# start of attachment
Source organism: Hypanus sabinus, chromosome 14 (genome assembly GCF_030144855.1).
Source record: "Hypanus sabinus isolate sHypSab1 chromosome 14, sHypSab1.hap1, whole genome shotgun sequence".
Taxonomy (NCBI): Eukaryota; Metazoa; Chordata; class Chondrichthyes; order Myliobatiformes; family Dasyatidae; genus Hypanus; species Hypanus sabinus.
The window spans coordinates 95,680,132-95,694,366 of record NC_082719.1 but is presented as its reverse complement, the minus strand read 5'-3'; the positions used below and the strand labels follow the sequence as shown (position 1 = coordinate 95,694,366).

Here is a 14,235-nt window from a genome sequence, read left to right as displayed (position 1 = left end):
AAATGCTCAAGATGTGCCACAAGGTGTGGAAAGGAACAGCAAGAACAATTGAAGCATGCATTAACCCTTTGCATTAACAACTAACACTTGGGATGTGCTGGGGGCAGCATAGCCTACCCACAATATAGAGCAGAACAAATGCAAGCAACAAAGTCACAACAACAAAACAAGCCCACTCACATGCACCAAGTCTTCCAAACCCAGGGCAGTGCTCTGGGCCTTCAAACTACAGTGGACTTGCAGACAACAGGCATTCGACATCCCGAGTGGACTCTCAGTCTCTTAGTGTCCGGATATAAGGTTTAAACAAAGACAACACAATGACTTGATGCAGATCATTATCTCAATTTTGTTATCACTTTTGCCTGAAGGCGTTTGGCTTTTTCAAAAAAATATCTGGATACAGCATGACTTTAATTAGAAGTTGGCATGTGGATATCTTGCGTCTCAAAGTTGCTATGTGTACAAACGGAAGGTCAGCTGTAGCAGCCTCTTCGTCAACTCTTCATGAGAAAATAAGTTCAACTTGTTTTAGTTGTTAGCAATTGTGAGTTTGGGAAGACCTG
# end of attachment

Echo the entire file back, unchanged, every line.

Source organism: Hypanus sabinus, chromosome 14 (genome assembly GCF_030144855.1).
Source record: "Hypanus sabinus isolate sHypSab1 chromosome 14, sHypSab1.hap1, whole genome shotgun sequence".
Taxonomy (NCBI): Eukaryota; Metazoa; Chordata; class Chondrichthyes; order Myliobatiformes; family Dasyatidae; genus Hypanus; species Hypanus sabinus.
The window spans coordinates 95,680,132-95,694,366 of record NC_082719.1 but is presented as its reverse complement, the minus strand read 5'-3'; the positions used below and the strand labels follow the sequence as shown (position 1 = coordinate 95,694,366).

Here is a 14,235-nt window from a genome sequence, read left to right as displayed (position 1 = left end):
AAATGCTCAAGATGTGCCACAAGGTGTGGAAAGGAACAGCAAGAACAATTGAAGCATGCATTAACCCTTTGCATTAACAACTAACACTTGGGATGTGCTGGGGGCAGCATAGCCTACCCACAATATAGAGCAGAACAAATGCAAGCAACAAAGTCACAACAACAAAACAAGCCCACTCACATGCACCAAGTCTTCCAAACCCAGGGCAGTGCTCTGGGCCTTCAAACTACAGTGGACTTGCAGACAACAGGCATTCGACATCCCGAGTGGACTCTCAGTCTCTTAGTGTCCGGATATAAGGTTTAAACAAAGACAACACAATGACTTGATGCAGATCATTATCTCAATTTTGTTATCACTTTTGCCTGAAGGCGTTTGGCTTTTTCAAAAAAATATCTGGATACAGCATGACTTTAATTAGAAGTTGGCATGTGGATATCTTGCGTCTCAAAGTTGCTATGTGTACAAACGGAAGGTCAGCTGTAGCAGCCTCTTCGTCAACTCTTCATGAGAAAATAAGTTCAACTTGTTTTAGTTGTTAGCAATTGTGAGTTTGGGAAGACCTG